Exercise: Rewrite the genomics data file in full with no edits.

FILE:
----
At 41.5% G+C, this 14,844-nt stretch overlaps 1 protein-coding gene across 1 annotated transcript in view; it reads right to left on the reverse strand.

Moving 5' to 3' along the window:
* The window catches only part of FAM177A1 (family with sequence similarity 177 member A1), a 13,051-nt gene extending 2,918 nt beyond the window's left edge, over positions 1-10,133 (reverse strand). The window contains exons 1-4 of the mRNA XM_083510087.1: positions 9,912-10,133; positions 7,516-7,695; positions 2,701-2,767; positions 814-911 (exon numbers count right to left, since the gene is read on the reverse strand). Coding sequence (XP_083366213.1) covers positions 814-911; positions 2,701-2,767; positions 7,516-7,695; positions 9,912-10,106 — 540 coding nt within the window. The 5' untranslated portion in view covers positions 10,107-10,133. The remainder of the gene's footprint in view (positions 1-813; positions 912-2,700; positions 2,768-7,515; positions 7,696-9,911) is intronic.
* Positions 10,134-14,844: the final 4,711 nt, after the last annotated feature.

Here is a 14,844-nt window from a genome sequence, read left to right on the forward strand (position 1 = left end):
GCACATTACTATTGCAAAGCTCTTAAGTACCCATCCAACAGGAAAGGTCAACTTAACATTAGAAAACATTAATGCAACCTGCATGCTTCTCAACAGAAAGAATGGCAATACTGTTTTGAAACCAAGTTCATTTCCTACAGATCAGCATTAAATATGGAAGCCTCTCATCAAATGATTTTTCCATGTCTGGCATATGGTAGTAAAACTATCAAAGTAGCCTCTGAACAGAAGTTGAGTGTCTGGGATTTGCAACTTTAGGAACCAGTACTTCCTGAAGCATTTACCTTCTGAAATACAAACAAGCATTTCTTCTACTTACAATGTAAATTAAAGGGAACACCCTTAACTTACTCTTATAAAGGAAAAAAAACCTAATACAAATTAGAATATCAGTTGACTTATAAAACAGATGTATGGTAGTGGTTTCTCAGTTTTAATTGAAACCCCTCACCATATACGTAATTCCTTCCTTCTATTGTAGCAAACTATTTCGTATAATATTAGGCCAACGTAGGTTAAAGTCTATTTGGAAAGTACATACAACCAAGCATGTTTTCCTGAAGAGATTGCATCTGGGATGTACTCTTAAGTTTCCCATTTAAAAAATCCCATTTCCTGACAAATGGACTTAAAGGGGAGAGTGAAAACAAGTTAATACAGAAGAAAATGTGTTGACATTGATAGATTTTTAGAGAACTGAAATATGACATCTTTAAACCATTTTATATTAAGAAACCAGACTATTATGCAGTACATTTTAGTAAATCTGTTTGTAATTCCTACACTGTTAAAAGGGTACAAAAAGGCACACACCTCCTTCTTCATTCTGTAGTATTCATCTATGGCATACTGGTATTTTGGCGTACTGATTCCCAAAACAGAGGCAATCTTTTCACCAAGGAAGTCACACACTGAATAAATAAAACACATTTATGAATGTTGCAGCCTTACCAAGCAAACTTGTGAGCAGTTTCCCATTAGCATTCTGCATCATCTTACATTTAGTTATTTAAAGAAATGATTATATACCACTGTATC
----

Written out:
At 41.5% G+C, this 14,844-nt stretch overlaps 1 protein-coding gene across 1 annotated transcript in view; it reads right to left on the reverse strand.

Moving 5' to 3' along the window:
* The window catches only part of FAM177A1 (family with sequence similarity 177 member A1), a 13,051-nt gene extending 2,918 nt beyond the window's left edge, over positions 1-10,133 (reverse strand). The window contains exons 1-4 of the mRNA XM_083510087.1: positions 9,912-10,133; positions 7,516-7,695; positions 2,701-2,767; positions 814-911 (exon numbers count right to left, since the gene is read on the reverse strand). Coding sequence (XP_083366213.1) covers positions 814-911; positions 2,701-2,767; positions 7,516-7,695; positions 9,912-10,106 — 540 coding nt within the window. The 5' untranslated portion in view covers positions 10,107-10,133. The remainder of the gene's footprint in view (positions 1-813; positions 912-2,700; positions 2,768-7,515; positions 7,696-9,911) is intronic.
* Positions 10,134-14,844: the final 4,711 nt, after the last annotated feature.

Here is a 14,844-nt window from a genome sequence, read left to right on the forward strand (position 1 = left end):
GCACATTACTATTGCAAAGCTCTTAAGTACCCATCCAACAGGAAAGGTCAACTTAACATTAGAAAACATTAATGCAACCTGCATGCTTCTCAACAGAAAGAATGGCAATACTGTTTTGAAACCAAGTTCATTTCCTACAGATCAGCATTAAATATGGAAGCCTCTCATCAAATGATTTTTCCATGTCTGGCATATGGTAGTAAAACTATCAAAGTAGCCTCTGAACAGAAGTTGAGTGTCTGGGATTTGCAACTTTAGGAACCAGTACTTCCTGAAGCATTTACCTTCTGAAATACAAACAAGCATTTCTTCTACTTACAATGTAAATTAAAGGGAACACCCTTAACTTACTCTTATAAAGGAAAAAAAACCTAATACAAATTAGAATATCAGTTGACTTATAAAACAGATGTATGGTAGTGGTTTCTCAGTTTTAATTGAAACCCCTCACCATATACGTAATTCCTTCCTTCTATTGTAGCAAACTATTTCGTATAATATTAGGCCAACGTAGGTTAAAGTCTATTTGGAAAGTACATACAACCAAGCATGTTTTCCTGAAGAGATTGCATCTGGGATGTACTCTTAAGTTTCCCATTTAAAAAATCCCATTTCCTGACAAATGGACTTAAAGGGGAGAGTGAAAACAAGTTAATACAGAAGAAAATGTGTTGACATTGATAGATTTTTAGAGAACTGAAATATGACATCTTTAAACCATTTTATATTAAGAAACCAGACTATTATGCAGTACATTTTAGTAAATCTGTTTGTAATTCCTACACTGTTAAAAGGGTACAAAAAGGCACACACCTCCTTCTTCATTCTGTAGTATTCATCTATGGCATACTGGTATTTTGGCGTACTGATTCCCAAAACAGAGGCAATCTTTTCACCAAGGAAGTCACACACTGAATAAATAAAACACATTTATGAATGTTGCAGCCTTACCAAGCAAACTTGTGAGCAGTTTCCCATTAGCATTCTGCATCATCTTACATTTAGTTATTTAAAGAAATGATTATATACCACTGTATC